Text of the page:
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In 1998, the Iowa Department of Public Health (IDPH) and Iowa State University (ISU) Extension Department, with the assistance of local health departments, investigated a series of carbon monoxide (CO) poisonings associated with the use of liquified petroleum gas (LPG)-powered forklifts in light industry. In each episode, forklifts emitting high CO concentration levels were operated in inadequately ventilated warehouse and production facilities, which resulted in high CO accumulations. Employees at each site developed symptoms of CO poisoning, and some employees received inadequate or inappropriate medical care. This report summarizes the investigations and provides recommendations to prevent such incidents.
On August 17 and 18, 1998, during three consecutive 8-hour shifts, 34 (45%) of 75 plastic manufacturing plant employees experienced symptoms of CO poisoning (primarily headaches) while at work. Ten ill employees were evaluated at three local emergency departments (EDs). Of five employees seen at one ED, possible CO poisoning initially was diagnosed in three workers. However, because of high pulse oximeter readings, this diagnosis was dismissed erroneously, and the three employees were discharged and returned to work. The other two employees had "possible poly vinyl chloride inhalation" and "syncopal episode"diagnosed, respectively; one was admitted to the hospital, and one was discharged home. Of four employees seen at a second ED, the first two had "migraine headache" and "torticollis" diagnosed, and the second two were suspected to be CO poisoned and had carboxyhemoglobin (COHb) levels of 3.8% (1 hour after leaving work) and 10.7% (2 hours after leaving work), respectively.* One employee was seen at a third ED, and a headache of undetermined cause was diagnosed.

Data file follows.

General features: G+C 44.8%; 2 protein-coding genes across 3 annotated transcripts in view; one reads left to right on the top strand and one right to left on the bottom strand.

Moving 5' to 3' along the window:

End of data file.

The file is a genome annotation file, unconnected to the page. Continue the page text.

A local physician notified IDPH when several plant employees sought follow-up treatment the next day. Overall, 25 (38%) of 65 plant employees interviewed by IDPH had illnesses that met the case definition of CO poisoning (i.e., headache and at least one of the following: weakness, dizziness, or nausea). Illness rates increased with each shift, and no substantial associations were found between illness and age, sex, recent illness such as cold or influenza, illness in family members, hay fever, asthma, or smoking.